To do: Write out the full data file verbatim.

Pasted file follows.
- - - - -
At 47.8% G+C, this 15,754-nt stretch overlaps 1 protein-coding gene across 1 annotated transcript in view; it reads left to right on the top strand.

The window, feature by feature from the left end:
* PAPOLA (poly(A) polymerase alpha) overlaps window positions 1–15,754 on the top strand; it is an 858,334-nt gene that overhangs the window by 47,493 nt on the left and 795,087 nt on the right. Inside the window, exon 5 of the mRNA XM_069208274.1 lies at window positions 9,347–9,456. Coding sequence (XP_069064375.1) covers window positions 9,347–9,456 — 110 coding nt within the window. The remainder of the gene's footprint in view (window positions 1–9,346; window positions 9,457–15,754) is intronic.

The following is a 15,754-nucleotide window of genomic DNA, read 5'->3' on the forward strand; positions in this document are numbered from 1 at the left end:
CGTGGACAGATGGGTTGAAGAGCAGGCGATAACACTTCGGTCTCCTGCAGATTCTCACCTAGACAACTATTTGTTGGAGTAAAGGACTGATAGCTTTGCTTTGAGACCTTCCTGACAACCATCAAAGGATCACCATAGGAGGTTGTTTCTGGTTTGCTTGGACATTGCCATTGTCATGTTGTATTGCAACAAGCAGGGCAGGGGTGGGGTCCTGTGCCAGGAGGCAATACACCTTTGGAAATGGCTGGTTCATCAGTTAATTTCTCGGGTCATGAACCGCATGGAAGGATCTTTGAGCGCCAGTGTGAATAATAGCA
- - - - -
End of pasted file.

At 47.8% G+C, this 15,754-nt stretch overlaps 1 protein-coding gene across 1 annotated transcript in view; it reads left to right on the top strand.

The window, feature by feature from the left end:
* PAPOLA (poly(A) polymerase alpha) overlaps window positions 1–15,754 on the top strand; it is an 858,334-nt gene that overhangs the window by 47,493 nt on the left and 795,087 nt on the right. Inside the window, exon 5 of the mRNA XM_069208274.1 lies at window positions 9,347–9,456. Coding sequence (XP_069064375.1) covers window positions 9,347–9,456 — 110 coding nt within the window. The remainder of the gene's footprint in view (window positions 1–9,346; window positions 9,457–15,754) is intronic.

The following is a 15,754-nucleotide window of genomic DNA, read 5'->3' on the forward strand; positions in this document are numbered from 1 at the left end:
CGTGGACAGATGGGTTGAAGAGCAGGCGATAACACTTCGGTCTCCTGCAGATTCTCACCTAGACAACTATTTGTTGGAGTAAAGGACTGATAGCTTTGCTTTGAGACCTTCCTGACAACCATCAAAGGATCACCATAGGAGGTTGTTTCTGGTTTGCTTGGACATTGCCATTGTCATGTTGTATTGCAACAAGCAGGGCAGGGGTGGGGTCCTGTGCCAGGAGGCAATACACCTTTGGAAATGGCTGGTTCATCAGTTAATTTCTCGGGTCATGAACCGCATGGAAGGATCTTTGAGCGCCAGTGTGAATAATAGCA